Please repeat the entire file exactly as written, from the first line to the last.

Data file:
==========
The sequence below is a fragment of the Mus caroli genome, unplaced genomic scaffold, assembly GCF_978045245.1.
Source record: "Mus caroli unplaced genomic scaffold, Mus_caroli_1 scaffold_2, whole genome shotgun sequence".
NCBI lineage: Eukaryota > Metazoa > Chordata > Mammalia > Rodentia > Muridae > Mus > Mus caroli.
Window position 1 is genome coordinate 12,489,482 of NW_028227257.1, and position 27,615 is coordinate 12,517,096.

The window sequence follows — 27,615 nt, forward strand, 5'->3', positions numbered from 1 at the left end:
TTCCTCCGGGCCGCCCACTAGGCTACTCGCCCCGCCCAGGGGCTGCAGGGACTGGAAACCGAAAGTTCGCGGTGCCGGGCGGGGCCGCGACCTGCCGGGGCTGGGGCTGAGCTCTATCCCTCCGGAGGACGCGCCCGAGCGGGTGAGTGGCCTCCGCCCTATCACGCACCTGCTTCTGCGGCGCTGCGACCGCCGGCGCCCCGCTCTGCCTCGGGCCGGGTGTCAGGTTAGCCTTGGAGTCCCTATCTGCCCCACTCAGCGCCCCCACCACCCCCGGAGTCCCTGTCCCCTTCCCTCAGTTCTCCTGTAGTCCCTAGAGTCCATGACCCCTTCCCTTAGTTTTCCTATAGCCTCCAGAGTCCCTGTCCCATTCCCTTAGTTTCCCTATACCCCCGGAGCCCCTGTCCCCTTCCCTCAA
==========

The sequence below is a fragment of the Mus caroli genome, unplaced genomic scaffold, assembly GCF_978045245.1.
Source record: "Mus caroli unplaced genomic scaffold, Mus_caroli_1 scaffold_2, whole genome shotgun sequence".
NCBI lineage: Eukaryota > Metazoa > Chordata > Mammalia > Rodentia > Muridae > Mus > Mus caroli.
Window position 1 is genome coordinate 12,489,482 of NW_028227257.1, and position 27,615 is coordinate 12,517,096.

The window sequence follows — 27,615 nt, forward strand, 5'->3', positions numbered from 1 at the left end:
TTCCTCCGGGCCGCCCACTAGGCTACTCGCCCCGCCCAGGGGCTGCAGGGACTGGAAACCGAAAGTTCGCGGTGCCGGGCGGGGCCGCGACCTGCCGGGGCTGGGGCTGAGCTCTATCCCTCCGGAGGACGCGCCCGAGCGGGTGAGTGGCCTCCGCCCTATCACGCACCTGCTTCTGCGGCGCTGCGACCGCCGGCGCCCCGCTCTGCCTCGGGCCGGGTGTCAGGTTAGCCTTGGAGTCCCTATCTGCCCCACTCAGCGCCCCCACCACCCCCGGAGTCCCTGTCCCCTTCCCTCAGTTCTCCTGTAGTCCCTAGAGTCCATGACCCCTTCCCTTAGTTTTCCTATAGCCTCCAGAGTCCCTGTCCCATTCCCTTAGTTTCCCTATACCCCCGGAGCCCCTGTCCCCTTCCCTCAA